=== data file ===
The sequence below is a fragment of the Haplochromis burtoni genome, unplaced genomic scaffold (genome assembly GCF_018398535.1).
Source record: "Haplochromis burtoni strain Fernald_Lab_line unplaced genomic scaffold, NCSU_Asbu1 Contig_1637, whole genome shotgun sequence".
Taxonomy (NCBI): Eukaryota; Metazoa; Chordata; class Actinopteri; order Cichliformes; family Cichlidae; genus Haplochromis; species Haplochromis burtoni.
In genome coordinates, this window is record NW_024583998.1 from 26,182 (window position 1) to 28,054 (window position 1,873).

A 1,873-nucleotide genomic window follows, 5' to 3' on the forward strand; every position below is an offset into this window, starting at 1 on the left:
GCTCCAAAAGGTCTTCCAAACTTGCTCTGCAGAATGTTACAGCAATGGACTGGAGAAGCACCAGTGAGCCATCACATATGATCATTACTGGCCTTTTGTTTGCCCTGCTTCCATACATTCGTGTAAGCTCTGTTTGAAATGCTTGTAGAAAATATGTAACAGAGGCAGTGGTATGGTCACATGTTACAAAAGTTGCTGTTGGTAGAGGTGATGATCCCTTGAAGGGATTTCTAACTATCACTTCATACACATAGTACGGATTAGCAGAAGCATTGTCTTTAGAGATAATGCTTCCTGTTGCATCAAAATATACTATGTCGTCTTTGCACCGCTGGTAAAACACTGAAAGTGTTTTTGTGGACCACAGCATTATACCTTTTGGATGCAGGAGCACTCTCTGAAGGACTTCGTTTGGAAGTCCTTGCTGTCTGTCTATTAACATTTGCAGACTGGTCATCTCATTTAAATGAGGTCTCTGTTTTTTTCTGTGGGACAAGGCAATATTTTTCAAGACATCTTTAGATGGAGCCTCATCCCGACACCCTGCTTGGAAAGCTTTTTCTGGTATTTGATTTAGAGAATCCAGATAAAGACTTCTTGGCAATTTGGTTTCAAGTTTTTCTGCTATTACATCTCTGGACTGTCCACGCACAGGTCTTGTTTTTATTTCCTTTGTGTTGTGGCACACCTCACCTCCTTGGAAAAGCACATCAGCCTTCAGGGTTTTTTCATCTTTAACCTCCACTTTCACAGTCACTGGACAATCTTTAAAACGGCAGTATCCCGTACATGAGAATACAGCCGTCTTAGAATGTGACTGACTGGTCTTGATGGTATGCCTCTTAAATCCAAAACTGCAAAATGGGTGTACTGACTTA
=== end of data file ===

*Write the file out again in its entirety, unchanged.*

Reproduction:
The sequence below is a fragment of the Haplochromis burtoni genome, unplaced genomic scaffold (genome assembly GCF_018398535.1).
Source record: "Haplochromis burtoni strain Fernald_Lab_line unplaced genomic scaffold, NCSU_Asbu1 Contig_1637, whole genome shotgun sequence".
Taxonomy (NCBI): Eukaryota; Metazoa; Chordata; class Actinopteri; order Cichliformes; family Cichlidae; genus Haplochromis; species Haplochromis burtoni.
In genome coordinates, this window is record NW_024583998.1 from 26,182 (window position 1) to 28,054 (window position 1,873).

A 1,873-nucleotide genomic window follows, 5' to 3' on the forward strand; every position below is an offset into this window, starting at 1 on the left:
GCTCCAAAAGGTCTTCCAAACTTGCTCTGCAGAATGTTACAGCAATGGACTGGAGAAGCACCAGTGAGCCATCACATATGATCATTACTGGCCTTTTGTTTGCCCTGCTTCCATACATTCGTGTAAGCTCTGTTTGAAATGCTTGTAGAAAATATGTAACAGAGGCAGTGGTATGGTCACATGTTACAAAAGTTGCTGTTGGTAGAGGTGATGATCCCTTGAAGGGATTTCTAACTATCACTTCATACACATAGTACGGATTAGCAGAAGCATTGTCTTTAGAGATAATGCTTCCTGTTGCATCAAAATATACTATGTCGTCTTTGCACCGCTGGTAAAACACTGAAAGTGTTTTTGTGGACCACAGCATTATACCTTTTGGATGCAGGAGCACTCTCTGAAGGACTTCGTTTGGAAGTCCTTGCTGTCTGTCTATTAACATTTGCAGACTGGTCATCTCATTTAAATGAGGTCTCTGTTTTTTTCTGTGGGACAAGGCAATATTTTTCAAGACATCTTTAGATGGAGCCTCATCCCGACACCCTGCTTGGAAAGCTTTTTCTGGTATTTGATTTAGAGAATCCAGATAAAGACTTCTTGGCAATTTGGTTTCAAGTTTTTCTGCTATTACATCTCTGGACTGTCCACGCACAGGTCTTGTTTTTATTTCCTTTGTGTTGTGGCACACCTCACCTCCTTGGAAAAGCACATCAGCCTTCAGGGTTTTTTCATCTTTAACCTCCACTTTCACAGTCACTGGACAATCTTTAAAACGGCAGTATCCCGTACATGAGAATACAGCCGTCTTAGAATGTGACTGACTGGTCTTGATGGTATGCCTCTTAAATCCAAAACTGCAAAATGGGTGTACTGACTTA